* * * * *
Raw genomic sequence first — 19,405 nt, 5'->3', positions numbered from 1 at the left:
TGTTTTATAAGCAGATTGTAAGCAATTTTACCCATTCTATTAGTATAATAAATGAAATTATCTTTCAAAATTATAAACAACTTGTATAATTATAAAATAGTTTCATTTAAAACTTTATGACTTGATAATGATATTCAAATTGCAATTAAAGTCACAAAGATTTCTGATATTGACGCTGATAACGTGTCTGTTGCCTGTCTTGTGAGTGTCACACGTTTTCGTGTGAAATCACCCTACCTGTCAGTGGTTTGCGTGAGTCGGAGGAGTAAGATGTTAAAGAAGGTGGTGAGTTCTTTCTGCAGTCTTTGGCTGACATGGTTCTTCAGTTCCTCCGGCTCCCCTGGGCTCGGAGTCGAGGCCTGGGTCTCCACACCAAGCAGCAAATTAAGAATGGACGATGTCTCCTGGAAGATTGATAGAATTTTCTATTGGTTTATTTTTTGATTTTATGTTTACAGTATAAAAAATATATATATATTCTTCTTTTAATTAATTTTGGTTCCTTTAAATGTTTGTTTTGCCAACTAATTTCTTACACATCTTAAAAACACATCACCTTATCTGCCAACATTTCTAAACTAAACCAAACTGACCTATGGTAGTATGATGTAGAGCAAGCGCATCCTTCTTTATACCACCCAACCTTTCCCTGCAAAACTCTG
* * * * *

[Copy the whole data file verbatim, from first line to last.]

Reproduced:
Raw genomic sequence first — 19,405 nt, 5'->3', positions numbered from 1 at the left:
TGTTTTATAAGCAGATTGTAAGCAATTTTACCCATTCTATTAGTATAATAAATGAAATTATCTTTCAAAATTATAAACAACTTGTATAATTATAAAATAGTTTCATTTAAAACTTTATGACTTGATAATGATATTCAAATTGCAATTAAAGTCACAAAGATTTCTGATATTGACGCTGATAACGTGTCTGTTGCCTGTCTTGTGAGTGTCACACGTTTTCGTGTGAAATCACCCTACCTGTCAGTGGTTTGCGTGAGTCGGAGGAGTAAGATGTTAAAGAAGGTGGTGAGTTCTTTCTGCAGTCTTTGGCTGACATGGTTCTTCAGTTCCTCCGGCTCCCCTGGGCTCGGAGTCGAGGCCTGGGTCTCCACACCAAGCAGCAAATTAAGAATGGACGATGTCTCCTGGAAGATTGATAGAATTTTCTATTGGTTTATTTTTTGATTTTATGTTTACAGTATAAAAAATATATATATATTCTTCTTTTAATTAATTTTGGTTCCTTTAAATGTTTGTTTTGCCAACTAATTTCTTACACATCTTAAAAACACATCACCTTATCTGCCAACATTTCTAAACTAAACCAAACTGACCTATGGTAGTATGATGTAGAGCAAGCGCATCCTTCTTTATACCACCCAACCTTTCCCTGCAAAACTCTG